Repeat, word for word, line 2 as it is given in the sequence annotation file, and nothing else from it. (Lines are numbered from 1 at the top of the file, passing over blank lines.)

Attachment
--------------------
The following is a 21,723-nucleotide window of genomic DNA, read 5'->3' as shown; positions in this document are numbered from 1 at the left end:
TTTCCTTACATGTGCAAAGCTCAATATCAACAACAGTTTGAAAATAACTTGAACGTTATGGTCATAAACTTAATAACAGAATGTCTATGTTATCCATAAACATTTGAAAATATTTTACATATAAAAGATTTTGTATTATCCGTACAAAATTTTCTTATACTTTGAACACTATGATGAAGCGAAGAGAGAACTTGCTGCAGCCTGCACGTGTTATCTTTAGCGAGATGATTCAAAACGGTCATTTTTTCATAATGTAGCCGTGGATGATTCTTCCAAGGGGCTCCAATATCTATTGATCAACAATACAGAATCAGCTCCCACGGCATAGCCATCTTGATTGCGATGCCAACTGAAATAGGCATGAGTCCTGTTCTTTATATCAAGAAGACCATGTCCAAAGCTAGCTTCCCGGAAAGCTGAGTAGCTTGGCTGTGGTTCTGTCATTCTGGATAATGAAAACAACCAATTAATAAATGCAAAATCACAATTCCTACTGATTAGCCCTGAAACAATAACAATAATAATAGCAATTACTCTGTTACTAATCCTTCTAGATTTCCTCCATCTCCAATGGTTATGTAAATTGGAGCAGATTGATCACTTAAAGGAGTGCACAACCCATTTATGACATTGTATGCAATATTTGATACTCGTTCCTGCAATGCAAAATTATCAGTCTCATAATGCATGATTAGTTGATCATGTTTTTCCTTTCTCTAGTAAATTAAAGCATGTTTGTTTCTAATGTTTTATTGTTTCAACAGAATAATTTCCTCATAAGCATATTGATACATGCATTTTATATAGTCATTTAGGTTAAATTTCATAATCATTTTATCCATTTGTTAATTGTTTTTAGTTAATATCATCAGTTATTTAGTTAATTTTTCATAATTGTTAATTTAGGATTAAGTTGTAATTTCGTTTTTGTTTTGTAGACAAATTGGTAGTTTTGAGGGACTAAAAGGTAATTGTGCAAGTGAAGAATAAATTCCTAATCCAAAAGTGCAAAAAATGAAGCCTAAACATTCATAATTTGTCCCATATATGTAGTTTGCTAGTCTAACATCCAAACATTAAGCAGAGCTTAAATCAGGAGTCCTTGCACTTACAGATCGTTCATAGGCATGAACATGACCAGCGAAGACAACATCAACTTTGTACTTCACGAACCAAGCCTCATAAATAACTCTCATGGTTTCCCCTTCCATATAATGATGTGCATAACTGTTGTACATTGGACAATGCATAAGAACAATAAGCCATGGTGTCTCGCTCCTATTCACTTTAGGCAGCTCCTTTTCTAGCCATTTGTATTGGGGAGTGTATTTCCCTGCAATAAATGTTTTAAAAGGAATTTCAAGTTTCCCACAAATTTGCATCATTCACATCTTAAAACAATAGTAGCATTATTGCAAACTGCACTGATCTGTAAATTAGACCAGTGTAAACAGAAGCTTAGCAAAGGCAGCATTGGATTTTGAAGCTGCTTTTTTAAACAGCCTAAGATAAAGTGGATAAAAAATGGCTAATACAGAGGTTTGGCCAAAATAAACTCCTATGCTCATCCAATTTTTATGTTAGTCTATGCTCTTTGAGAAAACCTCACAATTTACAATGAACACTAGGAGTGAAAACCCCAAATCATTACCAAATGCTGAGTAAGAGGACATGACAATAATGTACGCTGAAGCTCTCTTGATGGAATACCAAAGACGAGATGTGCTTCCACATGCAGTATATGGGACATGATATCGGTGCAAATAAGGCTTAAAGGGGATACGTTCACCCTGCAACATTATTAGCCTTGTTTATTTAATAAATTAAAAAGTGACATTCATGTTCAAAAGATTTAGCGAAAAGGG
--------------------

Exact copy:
TTTCCTTACATGTGCAAAGCTCAATATCAACAACAGTTTGAAAATAACTTGAACGTTATGGTCATAAACTTAATAACAGAATGTCTATGTTATCCATAAACATTTGAAAATATTTTACATATAAAAGATTTTGTATTATCCGTACAAAATTTTCTTATACTTTGAACACTATGATGAAGCGAAGAGAGAACTTGCTGCAGCCTGCACGTGTTATCTTTAGCGAGATGATTCAAAACGGTCATTTTTTCATAATGTAGCCGTGGATGATTCTTCCAAGGGGCTCCAATATCTATTGATCAACAATACAGAATCAGCTCCCACGGCATAGCCATCTTGATTGCGATGCCAACTGAAATAGGCATGAGTCCTGTTCTTTATATCAAGAAGACCATGTCCAAAGCTAGCTTCCCGGAAAGCTGAGTAGCTTGGCTGTGGTTCTGTCATTCTGGATAATGAAAACAACCAATTAATAAATGCAAAATCACAATTCCTACTGATTAGCCCTGAAACAATAACAATAATAATAGCAATTACTCTGTTACTAATCCTTCTAGATTTCCTCCATCTCCAATGGTTATGTAAATTGGAGCAGATTGATCACTTAAAGGAGTGCACAACCCATTTATGACATTGTATGCAATATTTGATACTCGTTCCTGCAATGCAAAATTATCAGTCTCATAATGCATGATTAGTTGATCATGTTTTTCCTTTCTCTAGTAAATTAAAGCATGTTTGTTTCTAATGTTTTATTGTTTCAACAGAATAATTTCCTCATAAGCATATTGATACATGCATTTTATATAGTCATTTAGGTTAAATTTCATAATCATTTTATCCATTTGTTAATTGTTTTTAGTTAATATCATCAGTTATTTAGTTAATTTTTCATAATTGTTAATTTAGGATTAAGTTGTAATTTCGTTTTTGTTTTGTAGACAAATTGGTAGTTTTGAGGGACTAAAAGGTAATTGTGCAAGTGAAGAATAAATTCCTAATCCAAAAGTGCAAAAAATGAAGCCTAAACATTCATAATTTGTCCCATATATGTAGTTTGCTAGTCTAACATCCAAACATTAAGCAGAGCTTAAATCAGGAGTCCTTGCACTTACAGATCGTTCATAGGCATGAACATGACCAGCGAAGACAACATCAACTTTGTACTTCACGAACCAAGCCTCATAAATAACTCTCATGGTTTCCCCTTCCATATAATGATGTGCATAACTGTTGTACATTGGACAATGCATAAGAACAATAAGCCATGGTGTCTCGCTCCTATTCACTTTAGGCAGCTCCTTTTCTAGCCATTTGTATTGGGGAGTGTATTTCCCTGCAATAAATGTTTTAAAAGGAATTTCAAGTTTCCCACAAATTTGCATCATTCACATCTTAAAACAATAGTAGCATTATTGCAAACTGCACTGATCTGTAAATTAGACCAGTGTAAACAGAAGCTTAGCAAAGGCAGCATTGGATTTTGAAGCTGCTTTTTTAAACAGCCTAAGATAAAGTGGATAAAAAATGGCTAATACAGAGGTTTGGCCAAAATAAACTCCTATGCTCATCCAATTTTTATGTTAGTCTATGCTCTTTGAGAAAACCTCACAATTTACAATGAACACTAGGAGTGAAAACCCCAAATCATTACCAAATGCTGAGTAAGAGGACATGACAATAATGTACGCTGAAGCTCTCTTGATGGAATACCAAAGACGAGATGTGCTTCCACATGCAGTATATGGGACATGATATCGGTGCAAATAAGGCTTAAAGGGGATACGTTCACCCTGCAACATTATTAGCCTTGTTTATTTAATAAATTAAAAAGTGACATTCATGTTCAAAAGATTTAGCGAAAAGGG